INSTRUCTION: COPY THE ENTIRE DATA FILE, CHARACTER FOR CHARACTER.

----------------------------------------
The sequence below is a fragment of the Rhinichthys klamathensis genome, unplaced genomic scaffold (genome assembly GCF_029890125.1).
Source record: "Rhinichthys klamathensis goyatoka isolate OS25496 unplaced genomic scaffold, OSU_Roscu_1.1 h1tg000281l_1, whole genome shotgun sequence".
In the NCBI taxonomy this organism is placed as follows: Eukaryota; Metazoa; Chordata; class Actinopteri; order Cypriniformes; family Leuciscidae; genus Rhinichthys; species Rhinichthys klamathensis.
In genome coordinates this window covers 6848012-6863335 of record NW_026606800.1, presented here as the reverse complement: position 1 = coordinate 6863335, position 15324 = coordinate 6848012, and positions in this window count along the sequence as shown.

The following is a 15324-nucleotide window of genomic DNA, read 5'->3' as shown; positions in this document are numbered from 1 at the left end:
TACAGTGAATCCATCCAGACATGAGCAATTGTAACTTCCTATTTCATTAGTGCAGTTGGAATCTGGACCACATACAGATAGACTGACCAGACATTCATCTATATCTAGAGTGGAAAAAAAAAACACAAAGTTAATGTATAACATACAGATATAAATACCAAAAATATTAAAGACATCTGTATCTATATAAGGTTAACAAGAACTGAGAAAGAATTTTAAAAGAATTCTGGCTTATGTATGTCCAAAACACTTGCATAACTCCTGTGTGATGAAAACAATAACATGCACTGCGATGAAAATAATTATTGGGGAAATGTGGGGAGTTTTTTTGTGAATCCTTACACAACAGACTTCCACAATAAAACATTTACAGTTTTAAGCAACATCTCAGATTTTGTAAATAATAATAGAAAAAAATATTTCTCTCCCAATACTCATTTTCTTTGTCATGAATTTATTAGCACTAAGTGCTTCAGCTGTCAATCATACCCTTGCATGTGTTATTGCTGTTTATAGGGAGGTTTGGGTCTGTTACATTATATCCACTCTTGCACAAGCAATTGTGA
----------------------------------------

The sequence below is a fragment of the Rhinichthys klamathensis genome, unplaced genomic scaffold (genome assembly GCF_029890125.1).
Source record: "Rhinichthys klamathensis goyatoka isolate OS25496 unplaced genomic scaffold, OSU_Roscu_1.1 h1tg000281l_1, whole genome shotgun sequence".
In the NCBI taxonomy this organism is placed as follows: Eukaryota; Metazoa; Chordata; class Actinopteri; order Cypriniformes; family Leuciscidae; genus Rhinichthys; species Rhinichthys klamathensis.
In genome coordinates this window covers 6848012-6863335 of record NW_026606800.1, presented here as the reverse complement: position 1 = coordinate 6863335, position 15324 = coordinate 6848012, and positions in this window count along the sequence as shown.

The following is a 15324-nucleotide window of genomic DNA, read 5'->3' as shown; positions in this document are numbered from 1 at the left end:
TACAGTGAATCCATCCAGACATGAGCAATTGTAACTTCCTATTTCATTAGTGCAGTTGGAATCTGGACCACATACAGATAGACTGACCAGACATTCATCTATATCTAGAGTGGAAAAAAAAAACACAAAGTTAATGTATAACATACAGATATAAATACCAAAAATATTAAAGACATCTGTATCTATATAAGGTTAACAAGAACTGAGAAAGAATTTTAAAAGAATTCTGGCTTATGTATGTCCAAAACACTTGCATAACTCCTGTGTGATGAAAACAATAACATGCACTGCGATGAAAATAATTATTGGGGAAATGTGGGGAGTTTTTTTGTGAATCCTTACACAACAGACTTCCACAATAAAACATTTACAGTTTTAAGCAACATCTCAGATTTTGTAAATAATAATAGAAAAAAATATTTCTCTCCCAATACTCATTTTCTTTGTCATGAATTTATTAGCACTAAGTGCTTCAGCTGTCAATCATACCCTTGCATGTGTTATTGCTGTTTATAGGGAGGTTTGGGTCTGTTACATTATATCCACTCTTGCACAAGCAATTGTGA